[webkit-dev] Quick intro: FINAL and OVERRIDE

Andreas Kling akling at apple.com
Fri Jul 26 10:43:16 PDT 2013

Hi WebKittens!

I’m about to re-land <http://webkit.org/b/115977> now that the OS X bots have had their clang installations updated.

Let me take a moment to explain what FINAL and OVERRIDE do, and how to apply them.

OVERRIDE is used to decorate virtual methods that override a method inherited from a superclass. This makes the code slightly more self-documenting but more importantly, gives us a compiler warning if there is no superclass method with the same signature. In other words, OVERRIDE protects you from forgetting to update subclasses when changing the signature of a method in a superclass.

Example of OVERRIDE:

class Human { 
    virtual void eat();

class Anders : public Human { 
    virtual void eat() OVERRIDE;

If you rename eat() to drink() in “B”, you’ll get a compiler warning:
huehuehue.cpp:8:15: error: 'drink' marked 'override' but does not override any member functions

FINAL is used to decorate overridden virtual methods that are known (at compile time) to have no further subclass overrides. This allows the compiler to optimize call sites that operate on specific-enough pointer types to avoid the overhead of virtual dispatch.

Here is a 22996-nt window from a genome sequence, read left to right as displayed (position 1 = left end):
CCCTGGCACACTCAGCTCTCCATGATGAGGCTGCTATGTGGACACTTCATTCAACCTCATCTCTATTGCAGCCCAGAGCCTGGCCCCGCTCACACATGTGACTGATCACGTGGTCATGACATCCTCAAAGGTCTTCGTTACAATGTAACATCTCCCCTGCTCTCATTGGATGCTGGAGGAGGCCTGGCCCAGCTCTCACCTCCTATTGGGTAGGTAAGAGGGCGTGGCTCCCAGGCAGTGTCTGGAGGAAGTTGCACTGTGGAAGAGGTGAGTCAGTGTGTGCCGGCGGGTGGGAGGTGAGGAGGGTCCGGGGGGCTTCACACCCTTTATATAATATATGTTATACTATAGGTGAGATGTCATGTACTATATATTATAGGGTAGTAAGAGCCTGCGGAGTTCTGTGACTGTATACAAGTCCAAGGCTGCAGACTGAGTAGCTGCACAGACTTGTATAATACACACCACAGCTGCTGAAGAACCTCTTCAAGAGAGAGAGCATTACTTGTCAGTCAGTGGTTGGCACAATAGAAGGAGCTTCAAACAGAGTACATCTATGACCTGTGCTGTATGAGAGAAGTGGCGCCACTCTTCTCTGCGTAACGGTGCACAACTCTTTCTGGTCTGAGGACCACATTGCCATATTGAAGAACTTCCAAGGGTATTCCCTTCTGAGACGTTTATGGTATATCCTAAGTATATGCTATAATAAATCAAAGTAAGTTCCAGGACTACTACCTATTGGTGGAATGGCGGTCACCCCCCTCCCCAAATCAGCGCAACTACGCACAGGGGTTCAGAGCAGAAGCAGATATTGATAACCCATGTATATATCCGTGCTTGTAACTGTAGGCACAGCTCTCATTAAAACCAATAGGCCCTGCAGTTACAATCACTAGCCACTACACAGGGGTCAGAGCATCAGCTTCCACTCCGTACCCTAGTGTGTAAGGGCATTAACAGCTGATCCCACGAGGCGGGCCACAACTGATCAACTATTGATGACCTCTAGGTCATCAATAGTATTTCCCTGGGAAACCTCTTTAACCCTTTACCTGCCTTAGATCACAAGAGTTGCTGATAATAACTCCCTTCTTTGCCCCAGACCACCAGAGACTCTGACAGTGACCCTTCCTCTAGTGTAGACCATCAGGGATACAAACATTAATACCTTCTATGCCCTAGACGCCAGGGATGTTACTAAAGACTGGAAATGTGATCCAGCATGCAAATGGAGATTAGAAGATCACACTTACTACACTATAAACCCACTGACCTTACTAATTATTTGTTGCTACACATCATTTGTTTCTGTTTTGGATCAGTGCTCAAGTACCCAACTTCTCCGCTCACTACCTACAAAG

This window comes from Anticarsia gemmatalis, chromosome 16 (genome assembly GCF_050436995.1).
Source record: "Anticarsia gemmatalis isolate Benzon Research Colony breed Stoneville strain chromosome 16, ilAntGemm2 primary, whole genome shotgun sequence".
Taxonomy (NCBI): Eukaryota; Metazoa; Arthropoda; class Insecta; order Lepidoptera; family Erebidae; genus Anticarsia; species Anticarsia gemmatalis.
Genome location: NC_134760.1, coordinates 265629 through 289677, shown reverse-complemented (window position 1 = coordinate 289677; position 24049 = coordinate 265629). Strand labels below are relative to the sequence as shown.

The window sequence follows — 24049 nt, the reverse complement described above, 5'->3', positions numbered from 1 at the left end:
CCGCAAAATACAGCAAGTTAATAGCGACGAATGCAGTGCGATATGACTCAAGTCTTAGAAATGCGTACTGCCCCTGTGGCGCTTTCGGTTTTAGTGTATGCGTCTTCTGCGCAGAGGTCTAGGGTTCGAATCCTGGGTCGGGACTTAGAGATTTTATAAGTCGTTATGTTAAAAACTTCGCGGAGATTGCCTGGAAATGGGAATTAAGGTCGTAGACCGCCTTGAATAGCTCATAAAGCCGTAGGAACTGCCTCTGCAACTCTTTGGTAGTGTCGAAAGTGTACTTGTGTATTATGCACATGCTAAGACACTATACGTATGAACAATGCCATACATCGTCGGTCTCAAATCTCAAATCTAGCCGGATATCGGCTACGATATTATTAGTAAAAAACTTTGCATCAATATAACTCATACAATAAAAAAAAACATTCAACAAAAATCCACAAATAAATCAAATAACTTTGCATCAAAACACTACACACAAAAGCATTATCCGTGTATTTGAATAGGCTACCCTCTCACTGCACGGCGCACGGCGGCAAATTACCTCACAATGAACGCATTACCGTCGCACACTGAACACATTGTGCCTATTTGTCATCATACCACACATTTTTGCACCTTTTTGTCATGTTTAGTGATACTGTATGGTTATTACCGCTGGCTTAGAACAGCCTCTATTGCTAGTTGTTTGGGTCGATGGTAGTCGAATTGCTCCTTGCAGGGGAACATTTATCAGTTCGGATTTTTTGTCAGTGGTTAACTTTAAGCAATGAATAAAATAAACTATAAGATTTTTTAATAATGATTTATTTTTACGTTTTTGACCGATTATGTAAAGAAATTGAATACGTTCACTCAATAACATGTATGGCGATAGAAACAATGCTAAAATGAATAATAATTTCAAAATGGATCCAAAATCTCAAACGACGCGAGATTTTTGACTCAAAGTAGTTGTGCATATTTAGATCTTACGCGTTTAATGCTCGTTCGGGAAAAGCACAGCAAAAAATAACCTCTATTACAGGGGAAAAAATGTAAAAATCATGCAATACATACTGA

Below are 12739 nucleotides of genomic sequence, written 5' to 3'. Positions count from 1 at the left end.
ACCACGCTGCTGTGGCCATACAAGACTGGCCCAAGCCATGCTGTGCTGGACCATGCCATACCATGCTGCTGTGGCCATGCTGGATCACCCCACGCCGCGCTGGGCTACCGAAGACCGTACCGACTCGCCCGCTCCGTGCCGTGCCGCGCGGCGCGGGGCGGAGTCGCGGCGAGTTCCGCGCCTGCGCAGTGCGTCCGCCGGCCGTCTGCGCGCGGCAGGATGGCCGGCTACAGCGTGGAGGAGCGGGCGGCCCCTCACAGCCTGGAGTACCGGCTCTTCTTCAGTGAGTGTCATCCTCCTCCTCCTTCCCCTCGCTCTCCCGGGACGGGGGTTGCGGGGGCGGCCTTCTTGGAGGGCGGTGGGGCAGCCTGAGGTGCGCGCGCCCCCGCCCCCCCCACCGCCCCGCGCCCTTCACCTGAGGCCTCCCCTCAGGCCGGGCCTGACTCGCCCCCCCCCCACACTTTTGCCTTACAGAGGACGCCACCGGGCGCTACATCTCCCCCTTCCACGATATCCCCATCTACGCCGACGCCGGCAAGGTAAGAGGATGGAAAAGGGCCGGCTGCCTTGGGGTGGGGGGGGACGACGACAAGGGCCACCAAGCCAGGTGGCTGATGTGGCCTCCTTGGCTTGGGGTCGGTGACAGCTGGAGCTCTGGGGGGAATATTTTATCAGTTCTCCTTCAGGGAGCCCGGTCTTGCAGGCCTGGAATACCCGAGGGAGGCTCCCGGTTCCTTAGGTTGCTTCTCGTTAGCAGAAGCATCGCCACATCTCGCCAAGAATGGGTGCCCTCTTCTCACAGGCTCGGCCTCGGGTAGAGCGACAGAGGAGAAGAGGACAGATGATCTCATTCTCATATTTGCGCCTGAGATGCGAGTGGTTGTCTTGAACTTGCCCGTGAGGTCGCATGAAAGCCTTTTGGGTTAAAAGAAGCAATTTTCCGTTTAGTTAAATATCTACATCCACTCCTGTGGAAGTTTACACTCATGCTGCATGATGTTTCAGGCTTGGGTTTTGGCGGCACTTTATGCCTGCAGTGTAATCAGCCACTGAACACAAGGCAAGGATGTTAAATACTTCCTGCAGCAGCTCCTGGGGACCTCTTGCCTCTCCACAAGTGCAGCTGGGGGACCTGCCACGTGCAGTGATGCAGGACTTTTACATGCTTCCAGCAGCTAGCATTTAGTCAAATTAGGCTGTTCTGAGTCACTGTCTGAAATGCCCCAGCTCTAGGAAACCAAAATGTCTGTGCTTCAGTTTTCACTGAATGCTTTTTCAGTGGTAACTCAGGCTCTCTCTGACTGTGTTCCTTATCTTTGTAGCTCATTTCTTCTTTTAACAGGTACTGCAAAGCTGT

If a subclass is known to never have any subclasses, the whole class can be marked FINAL, which is equivalent to making every overridden function in that class FINAL.

Example of FINAL:

class Human { 
    virtual void dance();

class Swede : public Human { 
    virtual void dance() OVERRIDE FINAL;

class Anders : public Swede {
    virtual void dance() OVERRIDE { /* No. */ }

This code will fail with the following error:

teehee.cpp:15:18: error: declaration of ‘dance' overrides a 'final’ function

In other words, if Anders really wants to dance differently from other Swedes, you’ll have to remove the FINAL from Swede::dance().

What happens when we tell Anders to dance?

Human* man = getHuman();
man->dance(); // Virtual function call

Anders* ders = getAnders();
ders->dance(); // Inlined!

Because the compiler knows that “ders” is of type Anders, it doesn’t have to do a virtual function call, but can just inline the dance() implementation (or lack thereof) right there.

Pretty cool right? Giving the compiler this information means that it can generate smaller and faster code wherever we are using tighter pointer types.

Anyways, that’s pretty much it.


PS. Making a whole class FINAL looks like this:

class Countdown FINAL : public SwedishObject {

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